For this to happen Unilever has put an action plan in place and asked its suppliers to commit to a ‘Partner Promise Programme’ on the living wage. [5] Many suppliers already responded to this call, such as Firmenich for instance. [6] Unilever also decided to focus on the most vulnerable workers in manufacturing and agriculture, and they also announced they ‘will work with their suppliers, other businesses, governments and civil society – through their purchasing practices, collaboration and advocacy – to create systemic change and the global adoption of living wage practices.’

A strong motivation to place living wage payment in its business model

Unilever has repeatedly highlighted the importance of paying a living wage as a fundamental human right. At the same time, ‘Paying living wages is not only the core to achieving the Sustainable Development Goals, it’s vital to our ongoing success as a responsible, sustainable business’ (Unilever website).’ As explained by Constantina Tribou, Unilever Head of Rewards: ‘There are many reasons why we need to pay a living wage, as a basic human right, but also for achieving a virtuous circle of economic growth, productivity, efficiencies and ultimately retention of employees. An employee that receives a living wage is more able to have access to goods and services contributing thus to higher consumer demand and ultimately at economic growth for the business. We are convinced that our business can only flourish when those in our communities flourish with us’. [7] This is a message that Unilever has fiercely presented to other stakeholders and in International fora for instance at the UN Global compact and OECD.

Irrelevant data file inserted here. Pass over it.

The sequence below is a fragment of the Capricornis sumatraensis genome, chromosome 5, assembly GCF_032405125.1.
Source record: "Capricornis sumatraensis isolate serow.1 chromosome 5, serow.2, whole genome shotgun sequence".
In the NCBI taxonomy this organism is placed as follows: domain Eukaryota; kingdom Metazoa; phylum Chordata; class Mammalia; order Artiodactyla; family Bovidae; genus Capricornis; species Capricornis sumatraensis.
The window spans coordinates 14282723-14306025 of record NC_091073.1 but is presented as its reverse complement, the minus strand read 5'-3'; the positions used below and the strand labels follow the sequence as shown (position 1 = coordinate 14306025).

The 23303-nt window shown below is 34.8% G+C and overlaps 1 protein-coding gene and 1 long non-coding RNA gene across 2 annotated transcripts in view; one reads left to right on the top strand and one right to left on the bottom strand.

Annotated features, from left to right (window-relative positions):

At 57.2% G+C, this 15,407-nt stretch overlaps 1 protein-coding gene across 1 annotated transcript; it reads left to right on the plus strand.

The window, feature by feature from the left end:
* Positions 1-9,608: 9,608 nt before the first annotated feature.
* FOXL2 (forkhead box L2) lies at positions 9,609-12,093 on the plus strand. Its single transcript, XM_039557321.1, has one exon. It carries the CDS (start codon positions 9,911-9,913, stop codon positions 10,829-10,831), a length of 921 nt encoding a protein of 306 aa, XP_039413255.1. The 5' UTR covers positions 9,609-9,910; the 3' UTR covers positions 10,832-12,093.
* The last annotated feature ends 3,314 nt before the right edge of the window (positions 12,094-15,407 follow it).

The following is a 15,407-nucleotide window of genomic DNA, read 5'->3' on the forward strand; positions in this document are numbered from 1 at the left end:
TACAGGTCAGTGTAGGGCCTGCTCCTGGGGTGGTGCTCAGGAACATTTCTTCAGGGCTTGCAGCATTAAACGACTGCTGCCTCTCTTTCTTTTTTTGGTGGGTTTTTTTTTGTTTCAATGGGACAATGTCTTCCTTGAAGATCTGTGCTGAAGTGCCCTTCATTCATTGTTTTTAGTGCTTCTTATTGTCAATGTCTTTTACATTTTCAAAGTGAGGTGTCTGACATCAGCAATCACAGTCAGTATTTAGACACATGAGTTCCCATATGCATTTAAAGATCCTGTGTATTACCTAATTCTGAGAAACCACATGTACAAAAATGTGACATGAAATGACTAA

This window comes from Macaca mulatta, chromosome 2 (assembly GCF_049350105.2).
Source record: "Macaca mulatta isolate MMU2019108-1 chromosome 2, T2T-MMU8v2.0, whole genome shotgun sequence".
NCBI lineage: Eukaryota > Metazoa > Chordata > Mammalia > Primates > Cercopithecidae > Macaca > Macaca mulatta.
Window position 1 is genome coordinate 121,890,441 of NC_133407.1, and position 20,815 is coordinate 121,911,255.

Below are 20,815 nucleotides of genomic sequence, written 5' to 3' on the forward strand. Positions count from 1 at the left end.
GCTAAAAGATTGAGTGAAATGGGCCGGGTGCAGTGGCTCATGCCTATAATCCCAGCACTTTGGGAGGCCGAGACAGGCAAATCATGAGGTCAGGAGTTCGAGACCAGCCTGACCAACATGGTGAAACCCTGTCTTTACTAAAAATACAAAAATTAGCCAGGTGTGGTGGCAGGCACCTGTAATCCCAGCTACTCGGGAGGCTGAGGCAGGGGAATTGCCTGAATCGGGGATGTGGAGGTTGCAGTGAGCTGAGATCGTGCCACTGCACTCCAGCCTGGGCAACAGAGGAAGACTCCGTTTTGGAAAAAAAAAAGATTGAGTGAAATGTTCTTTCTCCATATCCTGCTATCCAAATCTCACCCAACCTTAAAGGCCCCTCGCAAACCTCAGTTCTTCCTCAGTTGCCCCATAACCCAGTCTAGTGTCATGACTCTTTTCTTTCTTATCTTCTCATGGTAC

The encompassing Fair compensation framework

Living wage is not the only area of Unilever’s commitment in the wage and human resources area. It also put in place already in 2014 a global Fair Compensation strategy that was inspired by -and has taken many dimensions and principles from- the Fair Wage approach. Within this framework, one objective is to ensure that there are no sources of wage discrimination notably by gender.[8] The objective of ‘Market-based compensation’ is also expected to ensure a payment at least at or possibly above market rates. Pay systems are also a priority with in particular ‘Performance-focused compensation providing alignment to their business’. Communication on wages is also seen as unavoidable element of this framework with ‘Open and explainable compensation’[9].

UNILEVER also carried out Fair Wage Assessments among some pilot suppliers for instance in Vietnam, and used the results of the fair wage assessments to make concrete steps towards improved wage practices. This framework could help suppliers to identify necessary levers (in pay systems, in the wage grid etc.) to increase all their starting wages up to a living wage but in a sustainable way, that would help Unilever and its partners to use such commitment as a source of stronger Human resources and long term competitiveness.

[8] Unilever has won a prestigious Catalyst Award for their initiatives to create a gender-balanced and inclusive culture that breaks down stereotypes. They were also listed in Bloomberg’s 2020 Gender-Equality Index.
[9] For a detailed description of tis Fair Wage policy, see on pp. 25-27 of: https://assets.unilever.com/files/92ui5egz/production